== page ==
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This question already has an answer here:

I want to know that how an electron is in continuous motion.

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marked as duplicate by Chris, Kyle Kanos, Jon Custer, stafusa, Phonon Jan 31 '18 at 22:37

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  • $\begingroup$ If you swing a rock around on a string, the centripetal & centrifugal forces on it are equal. If they were not, the rock would either fly away or crash to the centre. The same goes for a planet and satellite, and the electron/nucleus. Except that the electron does not really fly around the nucleus. $\endgroup$ – hdhondt Jan 31 '18 at 6:14
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    $\begingroup$ Also, remember that the centrifugal force does not exist in reality. It is just the feeling of being swung out of the circle. It is no force. So there is only the centripetal force acting as the net force inwards on the circle. $\endgroup$ – Steeven Jan 31 '18 at 6:51
  • $\begingroup$ @Steeven: You are wrong xkcd.com/123 $\endgroup$ – CriglCragl Jan 31 '18 at 10:32
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    $\begingroup$ Possible duplicate of Why don't electrons crash into the nuclei they "orbit"? $\endgroup$ – Kyle Kanos Jan 31 '18 at 11:04
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Let's leave electrons aside because they're not classical objects - one can't even safely say that the electrons are revolving around the nucleus. There's a definite orbital they're in according to quantum mechanics, but the position of the electron is never completely specified and not always a certain distance from the nucleus. Instead we'll use a person swinging a ball.

The simple answer to your question is that there's no centrifugal force. You're right that if there were centrifugal force and it's of equal strength to centripetal force, then the ball would simply move in a straight line. Here's what all the forces are:

For the person: he must apply a force to keep the ball revolving. The outward force he feels is the reaction of the force he must apply (by Newton's 3rd law).

For the ball: the ball only feels the centripetal force (and gravity but we neglect that).

For an observer on the ball: for the observer to stay put on the ball, he must also feel the centripetal force. This can be transferred from the ball to him by a variety of ways, e.g. friction, if the observer is grabbing hold of the ball, and so on. In all cases the observer doesn't actually feel a "centrifugal force" - he's just feeling the force needed to keep him revolving. If he lets go of the ball then he'll fly off the ball and move in a straight line; he won't suddenly fly outwards as a centrifugal force implies.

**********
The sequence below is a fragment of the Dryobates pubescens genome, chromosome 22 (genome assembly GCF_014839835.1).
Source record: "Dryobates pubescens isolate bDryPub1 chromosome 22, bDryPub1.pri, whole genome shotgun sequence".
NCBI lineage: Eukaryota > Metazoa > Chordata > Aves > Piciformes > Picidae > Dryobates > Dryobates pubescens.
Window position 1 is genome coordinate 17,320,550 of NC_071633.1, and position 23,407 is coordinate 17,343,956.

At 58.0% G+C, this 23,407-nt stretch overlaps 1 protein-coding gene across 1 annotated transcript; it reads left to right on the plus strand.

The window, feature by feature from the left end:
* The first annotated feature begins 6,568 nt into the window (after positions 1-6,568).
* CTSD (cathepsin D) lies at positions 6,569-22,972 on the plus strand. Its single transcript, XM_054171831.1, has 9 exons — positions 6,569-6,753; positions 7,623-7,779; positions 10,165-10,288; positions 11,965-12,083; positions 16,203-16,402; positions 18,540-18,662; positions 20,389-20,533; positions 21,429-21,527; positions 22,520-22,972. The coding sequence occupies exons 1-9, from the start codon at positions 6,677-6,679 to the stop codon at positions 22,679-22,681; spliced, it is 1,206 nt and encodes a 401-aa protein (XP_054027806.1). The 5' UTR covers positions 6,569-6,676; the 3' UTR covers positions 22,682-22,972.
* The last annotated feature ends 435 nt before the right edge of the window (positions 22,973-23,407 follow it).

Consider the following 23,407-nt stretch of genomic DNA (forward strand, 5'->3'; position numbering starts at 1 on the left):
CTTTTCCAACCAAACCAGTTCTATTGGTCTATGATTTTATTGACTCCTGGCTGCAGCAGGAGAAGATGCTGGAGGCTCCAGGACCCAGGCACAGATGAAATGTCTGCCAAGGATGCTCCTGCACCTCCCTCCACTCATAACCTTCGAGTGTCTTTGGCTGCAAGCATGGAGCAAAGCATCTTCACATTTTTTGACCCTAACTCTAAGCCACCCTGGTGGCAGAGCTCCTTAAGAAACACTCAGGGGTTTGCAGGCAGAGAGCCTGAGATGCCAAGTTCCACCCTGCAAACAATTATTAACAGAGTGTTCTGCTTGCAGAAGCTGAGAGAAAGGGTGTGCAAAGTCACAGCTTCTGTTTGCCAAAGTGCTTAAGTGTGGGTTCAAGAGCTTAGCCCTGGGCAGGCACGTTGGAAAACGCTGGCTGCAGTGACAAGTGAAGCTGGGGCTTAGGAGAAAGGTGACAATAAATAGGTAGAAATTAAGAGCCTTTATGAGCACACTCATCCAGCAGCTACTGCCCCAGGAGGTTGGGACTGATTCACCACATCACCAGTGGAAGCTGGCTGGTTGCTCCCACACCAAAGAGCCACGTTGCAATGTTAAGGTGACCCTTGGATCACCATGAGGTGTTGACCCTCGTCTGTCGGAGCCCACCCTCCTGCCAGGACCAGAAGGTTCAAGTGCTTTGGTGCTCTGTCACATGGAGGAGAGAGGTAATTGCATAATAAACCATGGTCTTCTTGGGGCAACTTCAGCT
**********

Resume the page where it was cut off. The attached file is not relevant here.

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If you observe an electron from outside the atom (in the rest frame of the atom) you "see" the electron orbiting the nucleus under the influence of the attractive electrostatic force between the negative electron and the positive nucleus.
This attractive electrostatic force, the only force acting on the electron, produces a centripetal acceleration of the electron causing it to orbit the nucleus.

If you "sit" on the electron (observe the electron in the rest frame of the electron) you do not see the electron moving or accelerating relative to you.
However the electron does feel the attractive electrostatic force between the negative electron and the positive nucleus.
To reconcile the fact that there is an attractive electrostatic force on the electron and yet it is not accelerating relative to you another force is introduced which is equal in magnitude and opposite in direction to the attractive electrostatic force between the negative electron and the positive nucleus and this force is called a centrifugal force.
So as far as you are concerned "sitting" on the electron (being in the rest frame of the electron) the net force on the electron is zero and it is not accelerating relative to you.
With the introduction of the centrifugal force Newton's second law works in the frame of reference of the electron.

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Yes, magnitude wise these two are equal but they both appear in different reference frames. If we are observing an electron revolving around the nucleus then we would say that it is under centripetal force which keeps it in circular motion but if we were in the frame of nucleus then we would use centrifugal force to define the circular motion of it.

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The electrostatic attraction is balanced by the https://en.m.wikipedia.org/wiki/Exchange_interaction The wavefunction of the electron has a probability distribution for measurements of position and velocity, which is not the same as continuous orbital motion, even though it is the quantum analogue.

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